Voters think Starmer would be better PM than Johnson, poll suggests – UK politics live | Politics

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Good morning. It is the second day of the Conservative party’s online conference and, as usual on conference Sunday, Boris Johnson is being interviewed by Andrew Marr on the BBC. The Andrew Marr Show starts at 9am and Johnson should be on just after 9.30am.

It is the first Tory conference since Johnson won an 80-seat majority at the general election and, in a normal political cycle, this ought to be a moment of triumphalism. But 2020 has been anything but normal and instead, as Michael Savage reports in the Observer, instead the conference is taking place with Conservatives increasingly concerned about Johnson’s lacklustre performance as prime minister and party leader.

For a start, Johnson is now coming second bottom in the ConservativeHome website’s monthly survey of how party members rate the performance of members of the cabinet. Only Gavin Williamson, the education secretary, is deemed to be doing worse. It’s only a survey, of course, but ConservativeHome party members’ survey as seen as a reliable guide to opinion in the party, because their findings normally match the results of internal party elections quite closely.

As the ConservativeHome editor Paul Goodman explains in his write-up, it is not unprecedented for a Tory PM to get a negative rating in this table – Theresa May did much worse at one point – but nevertheless “it’s a rotten springboard from which to vault into party conference”.

Survey of party members on cabinet ministers’ performance

Survey of party members on cabinet ministers’ performance Photograph: ConservativeHome

And there is worse news today in the Mail on Sunday, which has published details from an extensive survey, using polling and focus groups, conducted by Lord Ashcroft, the former Conservative deputy party chairman who is now a polling specialist.

Here is an extract from Glen Owen’s write-up.


A total of 37 per cent of voters think that Sir Keir would make the best prime minister, ahead of Mr Johnson on 30 per cent.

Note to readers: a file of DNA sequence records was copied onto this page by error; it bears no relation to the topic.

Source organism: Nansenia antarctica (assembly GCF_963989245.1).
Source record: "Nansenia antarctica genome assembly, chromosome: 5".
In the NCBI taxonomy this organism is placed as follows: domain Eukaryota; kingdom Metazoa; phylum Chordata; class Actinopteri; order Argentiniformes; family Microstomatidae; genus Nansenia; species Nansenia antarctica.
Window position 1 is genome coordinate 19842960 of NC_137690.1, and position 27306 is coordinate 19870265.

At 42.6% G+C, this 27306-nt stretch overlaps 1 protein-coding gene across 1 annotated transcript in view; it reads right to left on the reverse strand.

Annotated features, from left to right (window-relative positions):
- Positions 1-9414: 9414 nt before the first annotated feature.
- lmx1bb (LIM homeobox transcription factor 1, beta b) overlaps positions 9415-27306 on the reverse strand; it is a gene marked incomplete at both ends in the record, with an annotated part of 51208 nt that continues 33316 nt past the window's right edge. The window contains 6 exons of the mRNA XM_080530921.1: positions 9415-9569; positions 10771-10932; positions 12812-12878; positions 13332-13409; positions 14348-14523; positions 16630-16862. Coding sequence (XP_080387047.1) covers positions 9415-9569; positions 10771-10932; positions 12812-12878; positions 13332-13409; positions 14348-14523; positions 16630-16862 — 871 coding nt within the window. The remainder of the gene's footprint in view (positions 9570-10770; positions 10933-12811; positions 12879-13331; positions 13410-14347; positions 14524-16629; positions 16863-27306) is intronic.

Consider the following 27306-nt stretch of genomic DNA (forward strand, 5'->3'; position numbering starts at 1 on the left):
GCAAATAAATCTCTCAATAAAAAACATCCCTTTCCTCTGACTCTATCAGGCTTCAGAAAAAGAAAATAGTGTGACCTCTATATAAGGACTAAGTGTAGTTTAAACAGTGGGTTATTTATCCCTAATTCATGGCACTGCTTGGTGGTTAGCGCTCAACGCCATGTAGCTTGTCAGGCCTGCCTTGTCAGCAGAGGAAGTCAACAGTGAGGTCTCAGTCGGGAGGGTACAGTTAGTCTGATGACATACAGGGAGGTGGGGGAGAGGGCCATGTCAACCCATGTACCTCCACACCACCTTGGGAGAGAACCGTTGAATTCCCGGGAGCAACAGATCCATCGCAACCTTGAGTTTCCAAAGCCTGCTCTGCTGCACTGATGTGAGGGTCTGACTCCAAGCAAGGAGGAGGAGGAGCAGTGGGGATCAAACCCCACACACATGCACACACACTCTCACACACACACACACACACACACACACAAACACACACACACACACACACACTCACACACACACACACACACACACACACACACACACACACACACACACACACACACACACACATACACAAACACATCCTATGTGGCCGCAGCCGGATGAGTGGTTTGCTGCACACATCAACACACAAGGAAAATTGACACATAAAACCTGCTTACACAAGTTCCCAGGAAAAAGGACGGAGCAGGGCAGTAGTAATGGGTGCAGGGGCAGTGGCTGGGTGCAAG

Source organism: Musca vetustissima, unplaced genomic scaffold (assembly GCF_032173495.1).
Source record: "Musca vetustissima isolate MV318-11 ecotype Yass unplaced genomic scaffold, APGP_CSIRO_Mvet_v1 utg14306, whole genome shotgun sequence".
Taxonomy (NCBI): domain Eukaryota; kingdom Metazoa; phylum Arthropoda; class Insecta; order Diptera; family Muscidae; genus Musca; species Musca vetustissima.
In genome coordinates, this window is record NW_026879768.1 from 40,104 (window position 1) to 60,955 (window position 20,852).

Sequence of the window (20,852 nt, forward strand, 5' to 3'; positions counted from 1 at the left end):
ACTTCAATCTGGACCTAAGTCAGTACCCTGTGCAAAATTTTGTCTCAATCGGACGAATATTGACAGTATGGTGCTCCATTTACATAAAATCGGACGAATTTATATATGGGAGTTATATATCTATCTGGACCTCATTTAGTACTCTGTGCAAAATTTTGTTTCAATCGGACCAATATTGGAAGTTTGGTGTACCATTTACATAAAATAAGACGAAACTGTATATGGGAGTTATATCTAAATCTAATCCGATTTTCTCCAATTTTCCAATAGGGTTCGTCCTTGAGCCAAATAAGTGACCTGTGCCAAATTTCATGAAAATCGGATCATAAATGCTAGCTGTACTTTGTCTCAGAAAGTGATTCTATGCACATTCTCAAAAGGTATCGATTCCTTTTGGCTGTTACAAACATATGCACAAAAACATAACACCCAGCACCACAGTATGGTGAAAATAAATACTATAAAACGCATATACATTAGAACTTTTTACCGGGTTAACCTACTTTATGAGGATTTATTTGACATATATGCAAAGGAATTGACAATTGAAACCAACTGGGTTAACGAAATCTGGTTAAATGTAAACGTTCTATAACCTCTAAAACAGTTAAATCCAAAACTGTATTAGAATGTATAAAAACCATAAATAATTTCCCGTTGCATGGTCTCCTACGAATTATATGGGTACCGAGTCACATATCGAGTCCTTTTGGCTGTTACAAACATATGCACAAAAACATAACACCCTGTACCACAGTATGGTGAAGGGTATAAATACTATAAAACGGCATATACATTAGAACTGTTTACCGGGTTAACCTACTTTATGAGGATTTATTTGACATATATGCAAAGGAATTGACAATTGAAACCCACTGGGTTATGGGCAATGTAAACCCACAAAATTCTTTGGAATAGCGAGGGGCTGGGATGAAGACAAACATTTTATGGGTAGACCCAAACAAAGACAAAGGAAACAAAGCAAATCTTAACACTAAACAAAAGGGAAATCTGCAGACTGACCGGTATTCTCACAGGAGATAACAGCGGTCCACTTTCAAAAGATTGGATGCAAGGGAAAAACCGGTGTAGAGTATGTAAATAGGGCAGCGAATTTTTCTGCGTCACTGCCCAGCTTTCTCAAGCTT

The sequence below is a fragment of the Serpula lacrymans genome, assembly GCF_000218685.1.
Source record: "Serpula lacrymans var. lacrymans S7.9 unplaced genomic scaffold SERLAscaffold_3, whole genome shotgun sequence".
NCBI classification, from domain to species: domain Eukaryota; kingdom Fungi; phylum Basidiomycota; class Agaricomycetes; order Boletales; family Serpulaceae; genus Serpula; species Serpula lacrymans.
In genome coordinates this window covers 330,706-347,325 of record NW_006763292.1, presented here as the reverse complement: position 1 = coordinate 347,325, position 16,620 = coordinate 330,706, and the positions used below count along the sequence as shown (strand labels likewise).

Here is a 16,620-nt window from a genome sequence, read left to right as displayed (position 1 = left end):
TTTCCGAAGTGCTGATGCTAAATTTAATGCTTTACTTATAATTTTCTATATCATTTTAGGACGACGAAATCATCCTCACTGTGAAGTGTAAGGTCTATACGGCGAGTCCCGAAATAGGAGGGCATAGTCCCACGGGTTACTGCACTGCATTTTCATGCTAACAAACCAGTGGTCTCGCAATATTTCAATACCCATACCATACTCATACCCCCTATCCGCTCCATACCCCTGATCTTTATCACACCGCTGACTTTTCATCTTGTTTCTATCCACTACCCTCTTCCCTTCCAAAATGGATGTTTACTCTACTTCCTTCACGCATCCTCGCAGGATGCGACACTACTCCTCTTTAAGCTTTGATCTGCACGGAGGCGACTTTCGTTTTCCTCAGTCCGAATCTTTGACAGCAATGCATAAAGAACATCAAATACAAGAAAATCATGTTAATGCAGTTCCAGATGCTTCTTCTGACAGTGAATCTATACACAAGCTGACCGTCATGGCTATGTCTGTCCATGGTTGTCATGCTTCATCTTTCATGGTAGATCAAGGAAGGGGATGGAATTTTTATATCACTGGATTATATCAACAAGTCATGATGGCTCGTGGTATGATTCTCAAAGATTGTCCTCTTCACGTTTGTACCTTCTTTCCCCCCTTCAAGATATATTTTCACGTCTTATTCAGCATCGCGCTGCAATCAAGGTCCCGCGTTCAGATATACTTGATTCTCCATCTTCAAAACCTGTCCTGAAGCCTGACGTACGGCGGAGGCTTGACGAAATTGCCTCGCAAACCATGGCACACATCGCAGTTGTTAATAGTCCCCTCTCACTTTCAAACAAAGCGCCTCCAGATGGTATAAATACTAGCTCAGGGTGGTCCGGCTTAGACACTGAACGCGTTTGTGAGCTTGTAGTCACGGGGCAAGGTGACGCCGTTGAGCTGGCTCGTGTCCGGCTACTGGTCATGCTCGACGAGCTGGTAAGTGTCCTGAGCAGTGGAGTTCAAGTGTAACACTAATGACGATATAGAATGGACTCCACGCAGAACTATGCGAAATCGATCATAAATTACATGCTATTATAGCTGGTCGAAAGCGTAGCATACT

And when asked to choose between the parties under their current leaders, 53 per cent opt for Labour, with 47 per cent for the Conservatives.

The research also suggests that support for the Tories in ‘Red Wall’ seats where Labour voters switched to the Conservatives in their thousands to hand an 80-seat majority to Mr Johnson last year is also reasonably soft, with 31 per cent saying they would switch back to Labour, while 69 per cent would stick with the Tories.

No 10 will be unsettled by Lord Ashcroft’s finding that only 27 per cent believe Mr Johnson is doing a good job, while 21 per cent think he would be a good PM ‘under different circumstances’ and 39 per cent think he would not be a good premier whatever the situation.

And here is an extract from Lord Ashcroft’s own account of his findings. His full 23-page report is here (pdf).


While 27 per cent in my poll said he was doing a good job, a further one in five said he could be a good PM under different circumstances but was not the kind of leader we needed at the moment. Some wonder whether he has really recovered from his own encounter with Covid. In my poll, the words most often chosen to describe him were “out of his depth” and “incompetent.”

Ian Birrell
(@ianbirrell)

Plummeting numbers for ⁦@BorisJohnson⁩ & the Tories in ⁦@LordAshcroft⁩ poll (although incredibly 27% think he’s doing a good job as PM) pic.twitter.com/80nWHImCay


October 3, 2020

As ever, though, with polling, it is important to keep the findings in perspective. The Conservative party has been consistently ahead of Labour in opinion polls all this year. Its average lead has been falling (from 16 points on average in January, to three points on average in September, according to an analysis by the psephologist David Cowling), but only one poll so far has put Labour ahead. Governing parties often fall a long way behind the opposition, and still go on to win.

Here is the agenda for the day.

8.30am: Brandon Lewis, the Northern Ireland secretary, and Douglas Ross, the Scottish Conservative leader, are interviewed on Sky’s Sophy Ridge on Sunday.

9am: Boris Johnson is interviewed on the BBC’s Andrew Marr Show. Jonathan Ashworth, the shadow health secretary, is also appearing.

1.30pm: Robert Jenrick, the communities secretary, takes part in a Q&A at the online Conservative conference.

2pm: Matt Hancock, the health secretary, speaks at the conference.

3pm: Priti Patel, the home secretary, speaks at the conference.

4pm: Robert Buckland, the justice secretary, speaks at the conference.

I will be mostly focusing on the Conservative party conference today, although wider UK coronavirus developments will also get covered. Here is our global coronavirus live blog.

I try to monitor the comments below the line (BTL) but it is impossible to read them all. If you have a direct question, do include “Andrew” in it somewhere and I’m more likely to find it. I do try to answer questions, and if they are of general interest, I will post the question and reply above the line (ATL), although I can’t promise to do this for everyone.

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Hafta Ichi
Source: The Guardian
Keyword: Voters think Starmer would be better PM than Johnson, poll suggests – UK politics live | Politics

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